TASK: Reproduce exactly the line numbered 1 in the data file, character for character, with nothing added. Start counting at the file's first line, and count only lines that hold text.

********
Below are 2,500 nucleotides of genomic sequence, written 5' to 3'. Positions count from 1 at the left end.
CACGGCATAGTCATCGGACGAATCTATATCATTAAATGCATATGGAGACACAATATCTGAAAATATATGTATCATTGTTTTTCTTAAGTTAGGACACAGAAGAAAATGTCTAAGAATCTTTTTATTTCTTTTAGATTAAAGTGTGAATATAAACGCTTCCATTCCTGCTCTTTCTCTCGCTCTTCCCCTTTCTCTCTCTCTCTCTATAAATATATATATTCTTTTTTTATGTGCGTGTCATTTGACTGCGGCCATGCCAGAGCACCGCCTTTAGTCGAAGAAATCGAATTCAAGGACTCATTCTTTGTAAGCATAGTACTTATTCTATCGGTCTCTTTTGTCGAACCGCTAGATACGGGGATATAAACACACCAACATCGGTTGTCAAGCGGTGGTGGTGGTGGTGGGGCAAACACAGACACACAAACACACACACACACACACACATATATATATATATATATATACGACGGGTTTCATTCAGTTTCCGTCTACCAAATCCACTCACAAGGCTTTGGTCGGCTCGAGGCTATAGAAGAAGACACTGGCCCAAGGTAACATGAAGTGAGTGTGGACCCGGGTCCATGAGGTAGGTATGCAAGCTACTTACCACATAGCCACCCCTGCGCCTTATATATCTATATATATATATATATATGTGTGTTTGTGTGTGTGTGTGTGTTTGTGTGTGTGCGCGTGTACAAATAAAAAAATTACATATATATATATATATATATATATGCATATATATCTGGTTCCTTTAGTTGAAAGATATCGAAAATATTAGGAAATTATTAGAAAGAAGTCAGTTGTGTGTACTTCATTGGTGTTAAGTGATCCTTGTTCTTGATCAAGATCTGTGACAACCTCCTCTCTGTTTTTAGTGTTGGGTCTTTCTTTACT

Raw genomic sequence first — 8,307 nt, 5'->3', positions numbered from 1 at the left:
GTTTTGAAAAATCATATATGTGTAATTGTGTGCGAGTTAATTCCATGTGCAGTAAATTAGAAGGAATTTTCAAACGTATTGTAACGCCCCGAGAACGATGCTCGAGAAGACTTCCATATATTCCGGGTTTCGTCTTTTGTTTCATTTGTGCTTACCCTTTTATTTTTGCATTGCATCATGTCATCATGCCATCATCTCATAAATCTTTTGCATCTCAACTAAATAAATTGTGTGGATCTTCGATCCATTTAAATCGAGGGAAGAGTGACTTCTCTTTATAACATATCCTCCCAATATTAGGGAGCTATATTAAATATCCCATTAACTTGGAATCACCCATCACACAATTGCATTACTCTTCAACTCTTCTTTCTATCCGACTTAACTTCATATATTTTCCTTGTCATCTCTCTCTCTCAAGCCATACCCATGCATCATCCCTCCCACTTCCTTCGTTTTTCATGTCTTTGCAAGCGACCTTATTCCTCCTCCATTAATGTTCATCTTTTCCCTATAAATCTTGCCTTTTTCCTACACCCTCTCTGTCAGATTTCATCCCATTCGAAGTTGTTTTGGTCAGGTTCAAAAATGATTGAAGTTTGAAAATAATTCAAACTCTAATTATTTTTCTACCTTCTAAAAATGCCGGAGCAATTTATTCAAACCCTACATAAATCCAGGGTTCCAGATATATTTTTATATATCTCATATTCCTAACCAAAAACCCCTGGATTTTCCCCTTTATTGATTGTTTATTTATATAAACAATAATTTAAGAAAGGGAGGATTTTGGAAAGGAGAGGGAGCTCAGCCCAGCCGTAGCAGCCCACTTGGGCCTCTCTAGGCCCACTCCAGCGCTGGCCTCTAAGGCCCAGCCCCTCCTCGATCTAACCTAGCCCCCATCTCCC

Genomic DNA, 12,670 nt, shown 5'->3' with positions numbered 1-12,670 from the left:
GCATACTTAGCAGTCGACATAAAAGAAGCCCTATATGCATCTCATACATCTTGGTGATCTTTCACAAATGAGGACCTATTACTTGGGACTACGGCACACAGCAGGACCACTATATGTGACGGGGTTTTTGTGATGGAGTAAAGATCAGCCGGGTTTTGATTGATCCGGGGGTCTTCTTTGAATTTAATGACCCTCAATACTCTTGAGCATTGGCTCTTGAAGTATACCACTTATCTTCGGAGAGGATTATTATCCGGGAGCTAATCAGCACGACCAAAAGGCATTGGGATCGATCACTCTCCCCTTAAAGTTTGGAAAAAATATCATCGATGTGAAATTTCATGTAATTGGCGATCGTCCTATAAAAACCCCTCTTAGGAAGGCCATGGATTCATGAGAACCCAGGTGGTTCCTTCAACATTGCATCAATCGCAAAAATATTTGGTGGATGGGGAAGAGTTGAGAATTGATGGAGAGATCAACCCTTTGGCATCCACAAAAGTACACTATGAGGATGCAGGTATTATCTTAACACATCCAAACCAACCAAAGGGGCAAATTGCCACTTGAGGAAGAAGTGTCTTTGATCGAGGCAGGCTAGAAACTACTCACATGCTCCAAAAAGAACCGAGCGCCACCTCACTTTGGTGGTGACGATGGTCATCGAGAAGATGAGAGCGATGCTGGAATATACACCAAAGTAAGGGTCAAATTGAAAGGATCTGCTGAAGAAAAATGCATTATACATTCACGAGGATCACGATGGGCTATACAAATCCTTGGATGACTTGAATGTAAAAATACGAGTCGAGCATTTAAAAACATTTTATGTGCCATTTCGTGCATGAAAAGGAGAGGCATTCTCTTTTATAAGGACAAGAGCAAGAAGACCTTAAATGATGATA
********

Below are 2,500 nucleotides of genomic sequence, written 5' to 3'. Positions count from 1 at the left end.